by Karyn Kaplan, Director, International Hepatitis/HIV Policy & Advocacy, Treatment Action Group (TAG), New York
“If the prices (of new HCV treatments) were to be unaffordable once more in history, it would be one more scandal around inequity of access to health care.”
— Michel Kazatchkine, the United Nations Secretary General’s Special Envoy on HIV/AIDS in Eastern Europe and Central Asia
On 22-25 February 2014, treatment advocates from 22 countries came together in Bangkok, Thailand, for the “1st Hepatitis C Virus (HCV) World Community Advisory Board (CAB)” meeting to strategize for increased access to hepatitis C virus (HCV) diagnostics and treatment. Thirty-eight activists met with six originator pharmaceutical companies that produce pegylated interferon (PEG-IFN), the current standard of care (SOC) for treating HCV in most of the world, and/or HCV direct-acting antivirals (DAAs), which constitute the new SOC in the US and Western Europe. New DAAs are safer, less toxic, and more powerful, and are demonstrating cure rates of up to 100% in clinical trials. Pegylated interferon, on the other hand, on average cured only 50% of people with HCV.
Globally, about 185 million people are infected with HCV, or six times the number of people with HIV/AIDS, and 350,000 people die each year of HCV-related complications. Annually, three to four million are newly infected. Yet, only a small fraction of people with HCV is aware of their status. Due to the high price of PEG-IFN (up to US $20,000, even in lower middle-income countries (LMICs)), many countries have been unable to prioritize HCV testing, treatment and prevention programs, even where national prevalence is high.
Egypt, with the world’s highest HCV prevalence (15%), recently gained attention for its successful negotiation with PEG-IFN producers, Roche and Merck, for a price of US $2,000 per treatment course, a ten-fold price reduction. Egypt was able to achieve this price in part because a local company could produce a similar version of PEG-IFN cheaply. Roche and Merck wanted to maintain large shares of the Egyptian market, so they brought down their price.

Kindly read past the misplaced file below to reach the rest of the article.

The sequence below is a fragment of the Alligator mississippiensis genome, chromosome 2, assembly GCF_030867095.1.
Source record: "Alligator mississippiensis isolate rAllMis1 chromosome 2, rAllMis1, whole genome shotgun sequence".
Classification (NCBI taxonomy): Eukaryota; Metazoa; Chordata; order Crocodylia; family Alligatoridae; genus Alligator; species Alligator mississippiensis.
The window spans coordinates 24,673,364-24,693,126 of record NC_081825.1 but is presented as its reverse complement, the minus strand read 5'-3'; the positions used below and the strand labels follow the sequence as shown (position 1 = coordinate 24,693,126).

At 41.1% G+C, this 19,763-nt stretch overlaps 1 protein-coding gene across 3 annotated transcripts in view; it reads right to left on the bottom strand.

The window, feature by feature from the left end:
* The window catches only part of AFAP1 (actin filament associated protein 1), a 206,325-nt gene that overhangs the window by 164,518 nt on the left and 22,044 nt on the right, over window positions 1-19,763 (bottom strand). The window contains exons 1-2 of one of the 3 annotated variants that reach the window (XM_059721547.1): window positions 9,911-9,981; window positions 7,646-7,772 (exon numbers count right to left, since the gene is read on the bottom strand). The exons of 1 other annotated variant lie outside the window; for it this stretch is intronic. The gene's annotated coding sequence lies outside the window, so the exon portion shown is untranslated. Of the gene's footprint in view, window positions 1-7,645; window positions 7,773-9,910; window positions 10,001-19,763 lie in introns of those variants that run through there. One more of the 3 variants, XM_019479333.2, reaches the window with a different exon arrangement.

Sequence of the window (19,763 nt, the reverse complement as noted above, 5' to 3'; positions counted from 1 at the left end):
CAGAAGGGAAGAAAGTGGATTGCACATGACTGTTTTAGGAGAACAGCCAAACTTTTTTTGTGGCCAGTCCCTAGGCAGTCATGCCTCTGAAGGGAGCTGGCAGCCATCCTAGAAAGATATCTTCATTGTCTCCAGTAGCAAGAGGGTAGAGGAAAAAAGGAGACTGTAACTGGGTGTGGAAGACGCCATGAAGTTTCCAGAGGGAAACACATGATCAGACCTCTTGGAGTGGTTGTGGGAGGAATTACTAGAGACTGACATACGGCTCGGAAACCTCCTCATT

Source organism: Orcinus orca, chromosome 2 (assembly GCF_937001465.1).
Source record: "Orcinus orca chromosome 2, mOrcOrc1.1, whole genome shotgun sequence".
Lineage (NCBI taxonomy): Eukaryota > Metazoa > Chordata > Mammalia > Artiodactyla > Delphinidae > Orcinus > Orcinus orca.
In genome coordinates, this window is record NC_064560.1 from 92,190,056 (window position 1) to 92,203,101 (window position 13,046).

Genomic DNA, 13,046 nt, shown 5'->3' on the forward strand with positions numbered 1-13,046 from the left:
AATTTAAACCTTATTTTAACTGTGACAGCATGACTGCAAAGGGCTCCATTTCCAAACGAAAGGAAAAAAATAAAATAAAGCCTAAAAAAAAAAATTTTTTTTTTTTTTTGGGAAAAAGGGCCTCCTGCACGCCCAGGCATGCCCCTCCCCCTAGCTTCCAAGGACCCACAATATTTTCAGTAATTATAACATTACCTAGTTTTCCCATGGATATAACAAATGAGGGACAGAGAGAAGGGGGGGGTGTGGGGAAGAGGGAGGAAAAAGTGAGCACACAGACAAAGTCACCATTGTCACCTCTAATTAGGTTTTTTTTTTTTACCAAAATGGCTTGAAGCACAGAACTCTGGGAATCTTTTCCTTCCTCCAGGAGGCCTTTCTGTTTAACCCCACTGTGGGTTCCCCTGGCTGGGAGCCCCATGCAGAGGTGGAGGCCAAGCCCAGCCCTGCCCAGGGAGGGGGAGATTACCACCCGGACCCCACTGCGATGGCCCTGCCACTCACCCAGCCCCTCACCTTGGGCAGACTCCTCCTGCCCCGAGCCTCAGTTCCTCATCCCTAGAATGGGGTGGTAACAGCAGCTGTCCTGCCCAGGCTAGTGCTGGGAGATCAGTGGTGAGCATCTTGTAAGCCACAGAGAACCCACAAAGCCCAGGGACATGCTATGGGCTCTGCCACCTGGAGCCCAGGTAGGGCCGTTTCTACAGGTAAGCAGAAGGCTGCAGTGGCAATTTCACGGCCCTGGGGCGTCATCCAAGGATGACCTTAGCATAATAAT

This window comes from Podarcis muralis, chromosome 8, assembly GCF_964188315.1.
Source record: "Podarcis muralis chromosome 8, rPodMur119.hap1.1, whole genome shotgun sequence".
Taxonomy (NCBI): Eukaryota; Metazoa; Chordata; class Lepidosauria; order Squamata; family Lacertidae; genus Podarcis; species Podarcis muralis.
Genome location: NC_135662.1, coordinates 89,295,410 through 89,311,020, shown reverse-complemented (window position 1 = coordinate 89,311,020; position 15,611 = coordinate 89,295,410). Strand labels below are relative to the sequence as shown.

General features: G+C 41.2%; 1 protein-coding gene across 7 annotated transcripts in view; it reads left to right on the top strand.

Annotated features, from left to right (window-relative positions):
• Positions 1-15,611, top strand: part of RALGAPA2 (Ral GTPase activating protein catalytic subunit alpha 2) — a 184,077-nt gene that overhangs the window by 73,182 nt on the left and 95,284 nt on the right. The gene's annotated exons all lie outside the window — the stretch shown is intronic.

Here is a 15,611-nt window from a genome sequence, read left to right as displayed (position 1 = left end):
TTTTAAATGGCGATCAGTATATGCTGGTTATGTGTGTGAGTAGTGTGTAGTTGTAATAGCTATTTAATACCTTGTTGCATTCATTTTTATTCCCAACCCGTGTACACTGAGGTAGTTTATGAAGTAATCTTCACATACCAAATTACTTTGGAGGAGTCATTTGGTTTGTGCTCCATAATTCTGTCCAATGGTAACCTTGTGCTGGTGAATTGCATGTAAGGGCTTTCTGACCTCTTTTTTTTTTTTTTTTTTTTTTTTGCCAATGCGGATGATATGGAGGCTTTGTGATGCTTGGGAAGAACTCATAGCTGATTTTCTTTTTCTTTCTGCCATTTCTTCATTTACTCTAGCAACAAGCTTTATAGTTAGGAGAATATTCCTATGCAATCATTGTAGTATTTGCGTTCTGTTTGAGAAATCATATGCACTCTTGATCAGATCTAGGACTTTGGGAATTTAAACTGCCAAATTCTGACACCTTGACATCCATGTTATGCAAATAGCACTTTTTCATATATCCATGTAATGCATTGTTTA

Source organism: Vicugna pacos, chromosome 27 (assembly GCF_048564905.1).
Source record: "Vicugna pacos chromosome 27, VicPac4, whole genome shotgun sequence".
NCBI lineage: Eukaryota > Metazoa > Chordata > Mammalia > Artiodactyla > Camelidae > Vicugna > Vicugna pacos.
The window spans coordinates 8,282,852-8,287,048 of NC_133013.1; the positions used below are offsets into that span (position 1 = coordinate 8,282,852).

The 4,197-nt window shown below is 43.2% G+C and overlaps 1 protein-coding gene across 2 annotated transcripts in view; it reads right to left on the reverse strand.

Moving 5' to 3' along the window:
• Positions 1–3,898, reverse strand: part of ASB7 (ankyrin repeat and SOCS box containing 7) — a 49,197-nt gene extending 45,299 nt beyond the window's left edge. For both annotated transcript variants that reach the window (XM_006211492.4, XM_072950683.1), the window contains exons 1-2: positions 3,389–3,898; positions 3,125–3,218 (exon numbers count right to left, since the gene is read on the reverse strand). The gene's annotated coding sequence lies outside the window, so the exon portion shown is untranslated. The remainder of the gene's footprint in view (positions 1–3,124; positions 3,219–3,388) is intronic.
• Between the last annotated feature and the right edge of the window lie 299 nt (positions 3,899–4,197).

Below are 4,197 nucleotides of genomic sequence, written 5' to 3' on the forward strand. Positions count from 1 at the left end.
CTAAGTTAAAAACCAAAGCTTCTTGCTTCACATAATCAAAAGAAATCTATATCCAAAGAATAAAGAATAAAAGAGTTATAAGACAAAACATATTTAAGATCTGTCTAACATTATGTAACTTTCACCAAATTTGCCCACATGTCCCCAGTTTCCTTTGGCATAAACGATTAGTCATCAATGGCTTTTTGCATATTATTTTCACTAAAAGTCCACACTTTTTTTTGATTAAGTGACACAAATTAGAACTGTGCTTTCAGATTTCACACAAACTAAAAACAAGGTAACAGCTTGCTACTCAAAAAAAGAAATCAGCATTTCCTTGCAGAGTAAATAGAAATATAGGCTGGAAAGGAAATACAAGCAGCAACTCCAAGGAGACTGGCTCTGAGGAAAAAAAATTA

“We want these new and coming HCV drugs as soon as people in rich countries can access them. Poor people’s lives count too, but obviously not in the eyes of these greedy pharmaceutical companies who care only about profit. None of the six companies we met with offered a plan that would help LMICs access affordable treatment,” said Jirasak Sripramong, an HCV educator and advocate with the Thai AIDS Treatment Action Group (TTAG) and participant at the HCV World CAB.
Eighty-five percent of people with HCV live in LMICs, but at current prices, there is no hope of treatment access for them –Gilead’s recently-approved sofosbuvir, which is expected to replace PEG-IFN as the new backbone of HCV treatment, for example, costs US $84,000 per treatment course in the U.S. and needs to be used in combination with other drugs. “Most people cannot afford HCV treatment—nor can their governments,” explains Paata Sabelashvili of the Georgian Harm Reduction Network. “My government, like others in the Eastern European region, is launching a national treatment program, but astronomically high prices will limit it. How can governments and donors effectively address HCV if Pharma refuses to drop drug prices?”
“All six companies claimed to have learned the lessons of the HIV/AIDS epidemic, but in fact refused to commit to price reductions or promote access to generic competition that will allow affordable access in LMICs. Abbvie, BMS, Gilead, Janssen, Roche, and Merck are holding people with HCV hostage to their corporate greed, and many will die waiting for treatment unless we fight back.” said Karyn Kaplan, an organizer of the meeting.
HepC activists continue to engage in numerous advocacy activities to increase access to affordable HCV treatment, including community education and mobilization, working with governments and pharmaceutical companies to negotiate lower drug prices, and lodging patent oppositions in courts to challenge the validity of new HCV drug patents where relevant (as in the recent I-MAK pre-grant patent opposition against sofosbuvir, in India – ruling still pending).
What can the general public do to support HepC activists?
The general public can participate in campaigns, such as our upcoming global advocacy campaign to get originator companies to bring down the price of new HCV DAAs, through signing onto petitions or joining solidarity actions in their cities. The price reduction campaigns are based on the right to health and recent studies that have shown true production costs of these new drugs are estimated at only a couple of hundred dollars per drug per treatment cost. We are questioning the methodology of how the companies decide on their final market price and their companies’ lack of a moral and ethical commitment to equitable access balanced with fair profit.
For further updates check out the Global HCV campaign website: http://www.hepcoalition.org
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